Home poker games are a fun way to get together with friends and family. As a matter of fact the more that everyone has fun, the more they want to play. Additional people get involved, the frequency of the game increases, and so do the stakes. Pretty soon, what started as a penny ante game with grandma around the kitchen table during the holidays has evolved into a once per week multi-table tournament with buy-ins. re-buys, and serious money up for grabs for the winners.
Now you have friends, and friends of friends involved and because of the amount of money being handled, certain “informalities” that were tolerated with penny ante games can potentially cause problems or create hard feelings. Some of the things that cause problems as the game grows are 1) Allowing players to choose their own seats instead of drawing for seats, 2) Players that short the pot (intentional or not) by throwing chips into the center, 3) Having to use tables and chairs not intended for card playing. These are all significant, but not nearly as bad as the #1 cause of problems in larger home games…PLAYER DEALERS.
By allowing the players to deal, larger home games are inviting problems. Most do not have a CUT CARD to cover the bottom of the deck. Savvy players will always take advantage of spotting the bottom card when the deal is in progress to know which card is out of play. Some are not proficient at shuffling the cards and experienced players will easily spot them and begin to sequence cards from the previous hand. Mucked cards will be turned up (intentionally or not) to expose whether or not a player had the goods or was bluffing.
These are just a few examples of the problems that can and do occur as the game becomes more “serious”. I have a friend that lives in The Woodlands and hosts a Texas Hold’em tournament once per month and has special ones on 3-day weekend holidays. A typical buy-in is $65 with $60 going to the prize pool and $5 for food and drinks. The last time I played, that game was supporting 8-Tables which translates to about 70 to 80 players. That’s some serious money up for grabs! Unfortunately, the tournament was structured to where all of the players became player/dealers when the button came to them, and pots were shorted, mucked cards were turned up, burn cards forgotten and mis-deals declared. It was OK for a while, but when these type of dealing mistakes start to expose a player’s strategy or even cost them critical pots, then it’s time to move on.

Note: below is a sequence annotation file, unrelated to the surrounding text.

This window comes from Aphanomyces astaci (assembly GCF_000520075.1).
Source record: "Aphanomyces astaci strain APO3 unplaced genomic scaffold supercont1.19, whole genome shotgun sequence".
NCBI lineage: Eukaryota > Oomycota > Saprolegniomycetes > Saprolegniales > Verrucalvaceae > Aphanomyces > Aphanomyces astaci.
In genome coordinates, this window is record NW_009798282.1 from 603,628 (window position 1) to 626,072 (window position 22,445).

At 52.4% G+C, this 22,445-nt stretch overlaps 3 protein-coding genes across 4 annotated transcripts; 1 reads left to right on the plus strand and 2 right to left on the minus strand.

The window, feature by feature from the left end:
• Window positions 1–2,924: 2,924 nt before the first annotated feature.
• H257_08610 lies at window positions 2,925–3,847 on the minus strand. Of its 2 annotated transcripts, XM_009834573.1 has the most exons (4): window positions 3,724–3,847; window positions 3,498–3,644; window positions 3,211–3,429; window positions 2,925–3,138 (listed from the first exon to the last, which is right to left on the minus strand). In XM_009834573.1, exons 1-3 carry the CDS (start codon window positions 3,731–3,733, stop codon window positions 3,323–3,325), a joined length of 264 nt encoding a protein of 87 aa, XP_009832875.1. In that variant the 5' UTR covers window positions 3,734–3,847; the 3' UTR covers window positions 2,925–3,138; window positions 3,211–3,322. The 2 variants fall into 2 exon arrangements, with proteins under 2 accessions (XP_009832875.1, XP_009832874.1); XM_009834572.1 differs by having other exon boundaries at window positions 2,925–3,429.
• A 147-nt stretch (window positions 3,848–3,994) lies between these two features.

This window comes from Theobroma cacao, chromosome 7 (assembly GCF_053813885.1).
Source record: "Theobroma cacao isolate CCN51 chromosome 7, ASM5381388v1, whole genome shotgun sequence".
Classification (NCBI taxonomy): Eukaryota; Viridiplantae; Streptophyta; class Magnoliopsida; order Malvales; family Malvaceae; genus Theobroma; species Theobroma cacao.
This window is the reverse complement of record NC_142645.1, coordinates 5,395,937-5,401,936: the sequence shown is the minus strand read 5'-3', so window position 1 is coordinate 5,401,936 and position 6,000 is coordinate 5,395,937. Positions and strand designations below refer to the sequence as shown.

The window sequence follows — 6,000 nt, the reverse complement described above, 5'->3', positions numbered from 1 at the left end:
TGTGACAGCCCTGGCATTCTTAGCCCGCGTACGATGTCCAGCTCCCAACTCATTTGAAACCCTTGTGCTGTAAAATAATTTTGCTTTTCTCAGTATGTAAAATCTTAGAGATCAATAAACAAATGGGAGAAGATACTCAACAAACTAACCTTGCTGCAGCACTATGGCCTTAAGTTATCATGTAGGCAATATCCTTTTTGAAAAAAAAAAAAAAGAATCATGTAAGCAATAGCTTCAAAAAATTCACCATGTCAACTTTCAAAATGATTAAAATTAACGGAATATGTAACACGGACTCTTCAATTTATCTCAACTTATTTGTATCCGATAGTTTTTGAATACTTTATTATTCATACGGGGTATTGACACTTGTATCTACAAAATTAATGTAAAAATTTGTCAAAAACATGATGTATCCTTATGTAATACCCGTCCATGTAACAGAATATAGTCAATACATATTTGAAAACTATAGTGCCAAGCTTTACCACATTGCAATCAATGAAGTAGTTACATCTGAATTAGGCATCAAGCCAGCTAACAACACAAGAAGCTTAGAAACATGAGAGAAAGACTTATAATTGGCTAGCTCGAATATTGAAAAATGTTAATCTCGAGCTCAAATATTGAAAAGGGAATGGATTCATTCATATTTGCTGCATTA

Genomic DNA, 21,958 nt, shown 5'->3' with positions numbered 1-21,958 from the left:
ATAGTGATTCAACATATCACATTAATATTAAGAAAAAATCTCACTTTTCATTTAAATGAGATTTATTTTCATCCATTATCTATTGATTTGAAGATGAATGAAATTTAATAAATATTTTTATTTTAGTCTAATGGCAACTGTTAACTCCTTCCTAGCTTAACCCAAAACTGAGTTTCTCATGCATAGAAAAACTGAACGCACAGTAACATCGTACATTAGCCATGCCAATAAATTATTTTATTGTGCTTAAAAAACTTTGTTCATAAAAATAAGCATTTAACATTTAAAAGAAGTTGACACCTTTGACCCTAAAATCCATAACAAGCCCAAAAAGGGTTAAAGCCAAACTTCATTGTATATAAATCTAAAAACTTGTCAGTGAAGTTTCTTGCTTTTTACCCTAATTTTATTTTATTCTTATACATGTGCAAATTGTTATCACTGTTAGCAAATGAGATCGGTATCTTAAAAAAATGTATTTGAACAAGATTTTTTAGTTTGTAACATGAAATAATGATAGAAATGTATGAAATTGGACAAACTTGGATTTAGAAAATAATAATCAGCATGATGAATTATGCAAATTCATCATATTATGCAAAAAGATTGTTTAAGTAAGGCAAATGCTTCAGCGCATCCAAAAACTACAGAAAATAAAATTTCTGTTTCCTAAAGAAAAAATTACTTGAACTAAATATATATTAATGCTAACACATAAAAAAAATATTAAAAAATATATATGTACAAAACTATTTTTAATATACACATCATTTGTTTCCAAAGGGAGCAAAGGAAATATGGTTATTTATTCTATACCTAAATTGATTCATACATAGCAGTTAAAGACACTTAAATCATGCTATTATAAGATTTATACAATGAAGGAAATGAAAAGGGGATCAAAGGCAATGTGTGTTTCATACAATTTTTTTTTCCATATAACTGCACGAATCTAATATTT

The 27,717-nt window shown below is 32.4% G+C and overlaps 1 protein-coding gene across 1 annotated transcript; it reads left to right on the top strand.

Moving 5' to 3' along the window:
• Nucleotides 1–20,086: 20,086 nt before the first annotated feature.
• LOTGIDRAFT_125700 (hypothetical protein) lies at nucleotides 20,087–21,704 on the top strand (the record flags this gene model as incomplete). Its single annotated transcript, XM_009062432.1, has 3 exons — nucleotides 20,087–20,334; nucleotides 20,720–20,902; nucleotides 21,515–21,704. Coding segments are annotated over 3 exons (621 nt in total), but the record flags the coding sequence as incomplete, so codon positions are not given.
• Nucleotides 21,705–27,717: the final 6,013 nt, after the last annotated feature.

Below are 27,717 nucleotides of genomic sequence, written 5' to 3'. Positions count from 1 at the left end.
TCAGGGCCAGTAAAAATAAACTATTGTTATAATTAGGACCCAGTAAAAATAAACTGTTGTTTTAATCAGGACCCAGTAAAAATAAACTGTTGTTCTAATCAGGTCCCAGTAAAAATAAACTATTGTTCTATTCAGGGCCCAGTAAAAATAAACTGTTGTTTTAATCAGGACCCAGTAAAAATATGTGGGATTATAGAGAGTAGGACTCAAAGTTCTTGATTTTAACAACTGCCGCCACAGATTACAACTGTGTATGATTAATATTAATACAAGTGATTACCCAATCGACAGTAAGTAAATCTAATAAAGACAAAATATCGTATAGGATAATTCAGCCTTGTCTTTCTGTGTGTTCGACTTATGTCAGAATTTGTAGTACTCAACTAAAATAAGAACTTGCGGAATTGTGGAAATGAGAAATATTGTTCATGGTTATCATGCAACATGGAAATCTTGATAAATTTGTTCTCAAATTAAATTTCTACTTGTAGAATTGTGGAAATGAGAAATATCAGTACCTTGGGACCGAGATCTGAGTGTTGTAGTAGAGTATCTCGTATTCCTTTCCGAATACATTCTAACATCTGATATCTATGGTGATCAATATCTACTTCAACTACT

Needless to say, I don’t play at that game anymore and I would never say anything to my friend that would jeopardize our relationship. However the fact remains that I don’t play at his games anymore and he must wonder why. I’m not the only one. When he told me of other players that have dropped out of the game, I compared notes with them and found that they had all of the same concerns I did, and in some cases more. My friend’s game continues and he has replaced some of his old players with new ones. They run around 6-tables nowadays, but the biggest thing he has noticed is that it is mostly the friends-of-friends playing and his primary circle of fiends has dropped out of the game.
So what is this all leading up to? All of this can be avoided by bring a dedicated dealer into the game. No more alleged ‘cheating’ or ‘ooops, I made a mistake and exposed your cards’, or shorted pots…anything that would cause a player to think that he got anything other than a fair shot at the trophy.
Hey, all of you Home Game Hosts out there..ask your players if they would be willing to add another $10 to the buy-in to get professional dealers. I know from personal experience that as the buy-in goes up, the answer will increasingly be “YES”. Additionally, look out for the ones that say “NO” and these are most likely the ones that are taking advantage!